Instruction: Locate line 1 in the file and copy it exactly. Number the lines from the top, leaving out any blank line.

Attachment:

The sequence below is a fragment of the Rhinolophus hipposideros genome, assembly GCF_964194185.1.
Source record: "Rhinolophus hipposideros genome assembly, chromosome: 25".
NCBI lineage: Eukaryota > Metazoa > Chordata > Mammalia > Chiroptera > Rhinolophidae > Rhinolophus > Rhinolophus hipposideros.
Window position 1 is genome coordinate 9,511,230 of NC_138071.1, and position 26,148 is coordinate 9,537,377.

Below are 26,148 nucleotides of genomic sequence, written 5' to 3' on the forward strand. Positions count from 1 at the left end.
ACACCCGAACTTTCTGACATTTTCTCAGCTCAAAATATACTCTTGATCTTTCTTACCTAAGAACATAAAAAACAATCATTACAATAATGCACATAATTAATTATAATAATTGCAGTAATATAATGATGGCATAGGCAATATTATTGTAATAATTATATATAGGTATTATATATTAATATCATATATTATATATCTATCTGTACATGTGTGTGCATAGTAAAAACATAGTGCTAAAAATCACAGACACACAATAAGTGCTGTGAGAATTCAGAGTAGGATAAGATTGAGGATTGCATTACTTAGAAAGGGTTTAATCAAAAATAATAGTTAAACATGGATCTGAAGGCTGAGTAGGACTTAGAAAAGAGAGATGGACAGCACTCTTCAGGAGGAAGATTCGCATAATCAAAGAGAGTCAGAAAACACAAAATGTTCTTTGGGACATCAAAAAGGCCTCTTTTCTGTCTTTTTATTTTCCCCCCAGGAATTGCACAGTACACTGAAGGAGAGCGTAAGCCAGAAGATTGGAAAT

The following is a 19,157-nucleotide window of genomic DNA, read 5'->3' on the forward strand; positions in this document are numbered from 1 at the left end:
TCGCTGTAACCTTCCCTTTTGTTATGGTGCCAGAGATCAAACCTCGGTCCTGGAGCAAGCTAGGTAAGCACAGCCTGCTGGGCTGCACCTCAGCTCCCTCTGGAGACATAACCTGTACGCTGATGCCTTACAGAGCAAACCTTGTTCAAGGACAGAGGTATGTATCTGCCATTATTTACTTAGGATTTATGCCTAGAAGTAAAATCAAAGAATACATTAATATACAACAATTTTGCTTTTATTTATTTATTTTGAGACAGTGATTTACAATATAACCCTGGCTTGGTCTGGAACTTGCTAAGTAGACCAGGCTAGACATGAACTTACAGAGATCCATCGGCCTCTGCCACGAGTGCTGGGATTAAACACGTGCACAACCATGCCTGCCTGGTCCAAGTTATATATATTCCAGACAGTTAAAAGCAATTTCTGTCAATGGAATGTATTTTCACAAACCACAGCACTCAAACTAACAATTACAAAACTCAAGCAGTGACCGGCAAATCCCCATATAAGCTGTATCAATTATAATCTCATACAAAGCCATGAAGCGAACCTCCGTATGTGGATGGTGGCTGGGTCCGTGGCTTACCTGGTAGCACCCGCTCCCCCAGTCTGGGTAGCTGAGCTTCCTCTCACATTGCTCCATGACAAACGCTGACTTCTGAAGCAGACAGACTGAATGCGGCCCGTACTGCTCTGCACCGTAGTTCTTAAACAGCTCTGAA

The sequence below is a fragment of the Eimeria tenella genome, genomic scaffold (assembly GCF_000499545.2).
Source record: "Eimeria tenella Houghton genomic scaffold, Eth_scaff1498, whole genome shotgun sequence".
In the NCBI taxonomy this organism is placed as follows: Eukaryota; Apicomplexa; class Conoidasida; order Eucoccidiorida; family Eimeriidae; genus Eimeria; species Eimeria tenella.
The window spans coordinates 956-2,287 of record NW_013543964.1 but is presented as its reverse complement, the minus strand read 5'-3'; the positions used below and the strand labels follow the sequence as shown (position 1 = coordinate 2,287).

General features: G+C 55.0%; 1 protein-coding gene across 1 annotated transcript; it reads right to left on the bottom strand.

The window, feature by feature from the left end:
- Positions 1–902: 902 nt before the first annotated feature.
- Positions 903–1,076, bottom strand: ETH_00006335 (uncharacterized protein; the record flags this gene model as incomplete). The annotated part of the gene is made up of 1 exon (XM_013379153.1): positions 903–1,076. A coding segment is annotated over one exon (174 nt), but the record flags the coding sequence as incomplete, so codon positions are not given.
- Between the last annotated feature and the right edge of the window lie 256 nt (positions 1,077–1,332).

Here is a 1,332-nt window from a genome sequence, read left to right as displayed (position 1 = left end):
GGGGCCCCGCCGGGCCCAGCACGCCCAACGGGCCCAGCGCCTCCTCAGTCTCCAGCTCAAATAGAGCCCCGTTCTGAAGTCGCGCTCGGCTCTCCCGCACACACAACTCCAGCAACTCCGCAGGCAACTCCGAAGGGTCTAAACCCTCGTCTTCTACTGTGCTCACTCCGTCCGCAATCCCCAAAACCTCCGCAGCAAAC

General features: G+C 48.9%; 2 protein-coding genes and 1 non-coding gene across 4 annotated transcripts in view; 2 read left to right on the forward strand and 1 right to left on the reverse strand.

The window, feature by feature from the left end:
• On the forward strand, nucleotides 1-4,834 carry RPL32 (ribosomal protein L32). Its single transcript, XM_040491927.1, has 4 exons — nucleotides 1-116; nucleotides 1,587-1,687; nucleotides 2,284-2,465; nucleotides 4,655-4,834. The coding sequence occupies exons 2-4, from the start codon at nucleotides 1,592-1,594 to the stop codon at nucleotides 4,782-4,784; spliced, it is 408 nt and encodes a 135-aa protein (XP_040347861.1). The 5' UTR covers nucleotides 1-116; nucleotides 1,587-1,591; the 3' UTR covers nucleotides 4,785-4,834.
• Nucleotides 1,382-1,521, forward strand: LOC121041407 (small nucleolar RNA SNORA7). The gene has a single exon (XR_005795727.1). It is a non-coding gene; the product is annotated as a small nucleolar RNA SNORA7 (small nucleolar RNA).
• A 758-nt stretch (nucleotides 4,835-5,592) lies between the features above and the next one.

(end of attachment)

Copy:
The sequence below is a fragment of the Rhinolophus hipposideros genome, assembly GCF_964194185.1.